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Differing Thickness Of Foil


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#1 abales

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Posted 18 February 2017 - 08:10 PM

I have been using different thickness for adding some interest.  Is this common?

 

Right window cap
 
gallery_7709_785_5315538.jpg
 
 
Center window cap
 
gallery_7709_785_7709740.jpg


#2 abales

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Posted 18 February 2017 - 08:13 PM

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#3 GAIA

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Posted 19 February 2017 - 06:20 AM

Lovely work, especially the flower design.



#4 Tod Beall

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Posted 19 February 2017 - 09:49 AM

Good work. Good question.

 

My 2¢:

Stained glass is a sculptural medium and having control (choices) over the line width along with sizes of pieces, color, texture and density is essential to achieve the desired results - whether using lead or foil - or something else!



#5 abales

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Posted 19 February 2017 - 10:43 AM

Thanks I was just curious.  I had seen thicker foil used on the flower stems lines before, stole that for the roses windows.

 

Then I used that for the upper pics lower sections to do something different for those window caps (its a set of 3, with the right one - not done - just a mirror image left one)  These will top 3 very tall windows right even/above the curtain lines for my mom's house.  I was pretty afraid that the curtain rod would create straight line I can't compete with and should not even try.  So I put in the exaggerated zig zag effect in the lower (strong line as well) to counter the straight line of the curtain & rods to hide any misalignment visually across the window panes as they run.  

 

What might you have done to visually?



#6 Mt_Top

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Posted 19 February 2017 - 01:28 PM

Clarification........copper foil comes in 1mil, 1.25mil and 1.5mil thickness, maybe others.  Not sure anyone would notice that you used one or more of these on a project.   BUT, if you are referring to "width" such as 1/4", 3/16", 1/2", etc then yes the wider or thinner width lines are very useful and can add some artistic flare to a project.  I would guess the different width tapes were developed for glass of varying thickness and then the artistic types expanded on that usage.



#7 Tod Beall

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Posted 20 February 2017 - 09:35 AM

I guess I'll add one more comment about this general topic; jump into the deep end, so to speak. So, here's my 2¢ worth.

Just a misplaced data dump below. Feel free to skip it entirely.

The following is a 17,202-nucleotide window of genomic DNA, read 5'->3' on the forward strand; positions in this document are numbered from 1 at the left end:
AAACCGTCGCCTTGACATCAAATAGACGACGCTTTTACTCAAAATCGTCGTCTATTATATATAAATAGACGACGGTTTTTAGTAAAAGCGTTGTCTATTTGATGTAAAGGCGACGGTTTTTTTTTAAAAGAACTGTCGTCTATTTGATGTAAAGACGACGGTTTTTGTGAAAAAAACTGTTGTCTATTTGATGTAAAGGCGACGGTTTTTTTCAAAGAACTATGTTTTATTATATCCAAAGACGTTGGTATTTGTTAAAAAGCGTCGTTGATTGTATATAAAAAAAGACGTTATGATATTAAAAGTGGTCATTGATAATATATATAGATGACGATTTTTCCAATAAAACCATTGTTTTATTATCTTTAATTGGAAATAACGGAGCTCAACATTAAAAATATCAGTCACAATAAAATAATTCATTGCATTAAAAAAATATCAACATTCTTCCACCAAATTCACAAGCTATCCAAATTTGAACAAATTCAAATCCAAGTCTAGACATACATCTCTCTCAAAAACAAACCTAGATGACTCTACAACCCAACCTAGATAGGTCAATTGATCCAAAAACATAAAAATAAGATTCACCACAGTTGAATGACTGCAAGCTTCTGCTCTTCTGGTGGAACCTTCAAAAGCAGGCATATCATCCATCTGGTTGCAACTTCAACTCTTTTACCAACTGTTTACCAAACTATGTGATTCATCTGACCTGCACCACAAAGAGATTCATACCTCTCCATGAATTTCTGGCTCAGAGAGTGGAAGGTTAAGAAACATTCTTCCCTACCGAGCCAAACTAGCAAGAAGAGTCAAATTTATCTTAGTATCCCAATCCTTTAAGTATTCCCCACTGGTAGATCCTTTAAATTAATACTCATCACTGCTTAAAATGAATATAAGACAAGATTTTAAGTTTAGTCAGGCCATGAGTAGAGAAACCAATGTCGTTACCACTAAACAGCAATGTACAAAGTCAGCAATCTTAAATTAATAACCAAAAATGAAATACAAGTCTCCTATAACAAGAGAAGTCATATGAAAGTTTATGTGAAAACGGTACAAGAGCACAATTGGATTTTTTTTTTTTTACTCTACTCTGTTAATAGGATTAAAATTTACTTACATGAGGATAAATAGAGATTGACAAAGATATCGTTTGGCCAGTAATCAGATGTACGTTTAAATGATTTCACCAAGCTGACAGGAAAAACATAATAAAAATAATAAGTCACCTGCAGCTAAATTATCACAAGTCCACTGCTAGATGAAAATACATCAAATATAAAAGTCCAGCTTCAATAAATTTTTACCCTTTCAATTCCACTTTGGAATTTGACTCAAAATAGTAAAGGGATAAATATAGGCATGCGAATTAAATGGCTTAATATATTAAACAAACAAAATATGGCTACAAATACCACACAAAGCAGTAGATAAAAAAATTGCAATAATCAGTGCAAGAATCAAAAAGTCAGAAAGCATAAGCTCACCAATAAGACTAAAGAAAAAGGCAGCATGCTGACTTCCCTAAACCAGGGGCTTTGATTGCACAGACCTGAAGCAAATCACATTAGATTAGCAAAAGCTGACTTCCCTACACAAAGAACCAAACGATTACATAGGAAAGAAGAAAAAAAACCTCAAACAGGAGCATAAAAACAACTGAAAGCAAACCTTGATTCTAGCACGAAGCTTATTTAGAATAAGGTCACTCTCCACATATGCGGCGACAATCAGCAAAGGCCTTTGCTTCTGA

When I see windows like the geometrics abales has posted (which I like), I wonder why they weren't made with lead instead of foil. It's quicker & easier and the lines will automatically be a consistent width. Further, lead provides better support and a cleaner look where long, straight lines are wanted.

 

Of course, foil can have a place in such patterns. One may want the option to create a textured line, for example.



#8 annabelle

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Posted 20 February 2017 - 04:18 PM

Like Mt Top, I assumed (maybe one should not do that often?) that you meant wider vs narrower foil.  Tod makes a point about foil vs lead.  We are all artists, and each of our visions differ from others...Your panels are lovely.....I might be concerned more about hinges in your prairie designs than other aesthetic factors. 



#9 abales

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Posted 21 February 2017 - 08:21 AM

I guess I'll add one more comment about this general topic; jump into the deep end, so to speak. So, here's my 2¢ worth.

 

When I see windows like the geometrics abales has posted (which I like), I wonder why they weren't made with lead instead of foil. It's quicker & easier and the lines will automatically be a consistent width. Further, lead provides better support and a cleaner look where long, straight lines are wanted.

 

Of course, foil can have a place in such patterns. One may want the option to create a textured line, for example.

I never took the lead class!  I just took a pane & foil one and got busy.  Its on the list someday.

 

I am really just simulating lead by getting the biggest foil roll I could find and using that as a "weapons of massive distraction" against the straight lines of the curtain which runs right below these windows.  This is the nice thing about not knowing anything about the hobby or art in general, you have no points of reference and no blinders to what can be done.  Of course the bad thing is your going to recreate every stupid problem pros would just avoid.  Wait until I post some 3d cathedral glass windows!

 

Hinges - I got 3 strong lines running all kinds of zig zag directions in both of those windows.  I hate that stuff.  I did flip those during soldering on thin cardboard out of fear of a bend.  FLW is great but scary. 

 

Thanks for the posts!



#10 annabelle

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Posted 21 February 2017 - 08:47 AM

I was referring to the straight lines made at the colored squares al the way across the top.






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